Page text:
The next criterion deals with the breadth of jurisdiction. Both DEC-Region 1 and the Town of Southampton have the necessary jurisdiction to examine and mitigate, if necessary, the anticipated impacts from the proposed action. However, with respect to the application which is the cause of this dispute, it is clear, as DEC-Region 1 noted, that the authority of the Town of Southampton's Coastal Erosion Hazard Area Law (Chapter 138 of the Southampton Code) is broader than that afforded DEC-Region 1 under the Tidal Wetlands Land Use regulations (6 NYCRR Part 661).

Regarding the potential for cumulative impact, DEC-Region 1 has identified activities that are being undertaken by other state and federal agencies that will potentially impact coastal resources. DEC-Region 1 further states that other private applicants may seek to construct similar projects. This argument is not persuasive. Although concern about the cumulative impact of shoreline stabilization structures is a very real and valid issue, the review of this particular application is not the place for that assessment. That analysis should be done prospectively as part of a resource-based assessment. It appears that the Town of Southampton is attempting such an assessment based on their August 6, 1998 solicitation for lead agency status for the preparation of the Atlantic Ocean Shoreline Beach and Coastline Management and Protection Plan. DEC as the prime resource agency must work with the Town to ensure that this plan is protective of coastal resources and consistent with the other activities being conducted on this shoreline.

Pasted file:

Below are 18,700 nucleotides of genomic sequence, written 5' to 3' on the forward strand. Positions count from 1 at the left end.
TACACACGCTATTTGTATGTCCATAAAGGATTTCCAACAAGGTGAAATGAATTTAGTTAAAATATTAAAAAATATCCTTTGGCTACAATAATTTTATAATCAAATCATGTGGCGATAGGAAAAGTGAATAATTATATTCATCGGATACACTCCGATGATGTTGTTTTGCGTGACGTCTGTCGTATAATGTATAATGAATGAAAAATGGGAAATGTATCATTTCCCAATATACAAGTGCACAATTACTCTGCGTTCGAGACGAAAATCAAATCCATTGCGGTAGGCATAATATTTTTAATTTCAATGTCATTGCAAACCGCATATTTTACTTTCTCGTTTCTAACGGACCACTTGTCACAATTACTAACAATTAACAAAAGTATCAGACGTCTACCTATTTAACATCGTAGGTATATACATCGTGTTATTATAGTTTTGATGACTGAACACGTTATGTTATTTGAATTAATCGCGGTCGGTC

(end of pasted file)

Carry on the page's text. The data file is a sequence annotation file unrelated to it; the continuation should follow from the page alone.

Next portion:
In consideration of the last criterion, both agencies have the capability either on staff or through the use of consultants to conduct a thorough environmental assessment.

I conclude, based on the local nature of the impacts and the broad nature of its jurisdiction over the proposed activity, that the Town of Southampton is the most appropriate lead agency for the SEQR review for the proposed application by Ronald and Isobel Konecky to construct a shoreline stabilization structure in the Town of Southampton.

This decision in no way limits the jurisdiction or responsibility of the DEC-Region 1 office. The applicant must obtain the necessary DEC tidal wetland permit prior to commencing the action. I encourage the DEC-Region 1 staff and the Town of Southampton to work cooperatively to insure that decisions made with respect to the Konecky application are consistent with the approaches that are being taken to protect the coastal resources of the entire south shore coastline of Long Island.

/s/
John P. Cahill, Commissioner
Dated: 10/4/98
Albany, New York

Disputing Agencies/Applicant:

  • Ray Cowen, Regional Director, DEC Region 1
    John Pavacic, Regional Permit Administrator, DEC Region 1
    Robert Duffy, Town of Southampton
    Lisa Kombrink, Esq., Town of Southampton
    Eric Bregman, Esq., Special Counsel to the Town of Southampton
    Ronald & Isobel Konecky, Applicant
    William Esseks, Esq., Attorney for Applicant
    Aram Terchunian, First Coastal Corp

New York State Department of Environmental Conservation:

  • Victor Gallo
    Jack Nasca